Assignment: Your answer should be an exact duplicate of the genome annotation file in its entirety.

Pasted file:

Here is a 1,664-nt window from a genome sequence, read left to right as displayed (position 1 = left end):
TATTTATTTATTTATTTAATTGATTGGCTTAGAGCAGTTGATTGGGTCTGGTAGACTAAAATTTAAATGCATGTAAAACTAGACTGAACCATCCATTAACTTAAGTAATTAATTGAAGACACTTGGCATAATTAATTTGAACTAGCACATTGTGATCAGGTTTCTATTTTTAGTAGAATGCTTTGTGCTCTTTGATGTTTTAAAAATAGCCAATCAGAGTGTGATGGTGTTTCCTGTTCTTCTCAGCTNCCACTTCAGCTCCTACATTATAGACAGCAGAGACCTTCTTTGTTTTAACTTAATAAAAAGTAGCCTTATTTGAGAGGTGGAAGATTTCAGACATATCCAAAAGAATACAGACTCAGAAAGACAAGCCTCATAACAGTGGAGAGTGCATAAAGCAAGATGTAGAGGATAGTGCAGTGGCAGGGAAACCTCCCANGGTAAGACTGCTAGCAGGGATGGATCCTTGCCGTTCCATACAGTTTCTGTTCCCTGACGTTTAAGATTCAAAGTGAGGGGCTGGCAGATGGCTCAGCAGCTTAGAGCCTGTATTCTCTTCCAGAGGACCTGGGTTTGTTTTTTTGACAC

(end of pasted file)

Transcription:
Here is a 1,664-nt window from a genome sequence, read left to right as displayed (position 1 = left end):
TATTTATTTATTTATTTAATTGATTGGCTTAGAGCAGTTGATTGGGTCTGGTAGACTAAAATTTAAATGCATGTAAAACTAGACTGAACCATCCATTAACTTAAGTAATTAATTGAAGACACTTGGCATAATTAATTTGAACTAGCACATTGTGATCAGGTTTCTATTTTTAGTAGAATGCTTTGTGCTCTTTGATGTTTTAAAAATAGCCAATCAGAGTGTGATGGTGTTTCCTGTTCTTCTCAGCTNCCACTTCAGCTCCTACATTATAGACAGCAGAGACCTTCTTTGTTTTAACTTAATAAAAAGTAGCCTTATTTGAGAGGTGGAAGATTTCAGACATATCCAAAAGAATACAGACTCAGAAAGACAAGCCTCATAACAGTGGAGAGTGCATAAAGCAAGATGTAGAGGATAGTGCAGTGGCAGGGAAACCTCCCANGGTAAGACTGCTAGCAGGGATGGATCCTTGCCGTTCCATACAGTTTCTGTTCCCTGACGTTTAAGATTCAAAGTGAGGGGCTGGCAGATGGCTCAGCAGCTTAGAGCCTGTATTCTCTTCCAGAGGACCTGGGTTTGTTTTTTTGACAC